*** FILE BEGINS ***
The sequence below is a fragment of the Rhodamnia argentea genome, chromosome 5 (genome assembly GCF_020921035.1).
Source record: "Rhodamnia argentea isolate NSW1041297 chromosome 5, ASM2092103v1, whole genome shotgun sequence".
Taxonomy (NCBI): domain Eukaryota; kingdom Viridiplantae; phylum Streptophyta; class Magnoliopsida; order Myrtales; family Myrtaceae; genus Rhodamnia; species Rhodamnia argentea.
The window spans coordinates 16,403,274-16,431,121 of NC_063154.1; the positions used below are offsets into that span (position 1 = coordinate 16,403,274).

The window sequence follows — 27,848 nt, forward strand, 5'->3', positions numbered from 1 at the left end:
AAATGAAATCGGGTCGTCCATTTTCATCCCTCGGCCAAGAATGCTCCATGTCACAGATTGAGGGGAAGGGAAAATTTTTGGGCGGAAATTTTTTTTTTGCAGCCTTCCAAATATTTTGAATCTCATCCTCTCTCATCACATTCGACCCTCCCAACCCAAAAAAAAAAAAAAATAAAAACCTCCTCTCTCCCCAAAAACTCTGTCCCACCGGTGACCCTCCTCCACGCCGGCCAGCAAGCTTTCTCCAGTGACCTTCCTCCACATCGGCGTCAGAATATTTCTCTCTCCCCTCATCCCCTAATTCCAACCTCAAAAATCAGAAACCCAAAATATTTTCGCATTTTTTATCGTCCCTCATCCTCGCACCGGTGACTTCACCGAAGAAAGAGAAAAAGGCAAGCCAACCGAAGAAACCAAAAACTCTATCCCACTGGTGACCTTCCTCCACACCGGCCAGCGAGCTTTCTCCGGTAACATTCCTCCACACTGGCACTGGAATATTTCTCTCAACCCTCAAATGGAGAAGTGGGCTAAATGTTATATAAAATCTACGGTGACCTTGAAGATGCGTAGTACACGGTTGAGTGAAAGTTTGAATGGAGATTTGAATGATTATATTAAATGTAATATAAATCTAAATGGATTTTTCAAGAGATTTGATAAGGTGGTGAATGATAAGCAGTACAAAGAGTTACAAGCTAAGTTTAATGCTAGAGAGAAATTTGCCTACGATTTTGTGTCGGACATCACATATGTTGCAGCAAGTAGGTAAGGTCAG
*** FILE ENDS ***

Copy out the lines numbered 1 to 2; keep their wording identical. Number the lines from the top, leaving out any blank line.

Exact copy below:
The sequence below is a fragment of the Rhodamnia argentea genome, chromosome 5 (genome assembly GCF_020921035.1).
Source record: "Rhodamnia argentea isolate NSW1041297 chromosome 5, ASM2092103v1, whole genome shotgun sequence".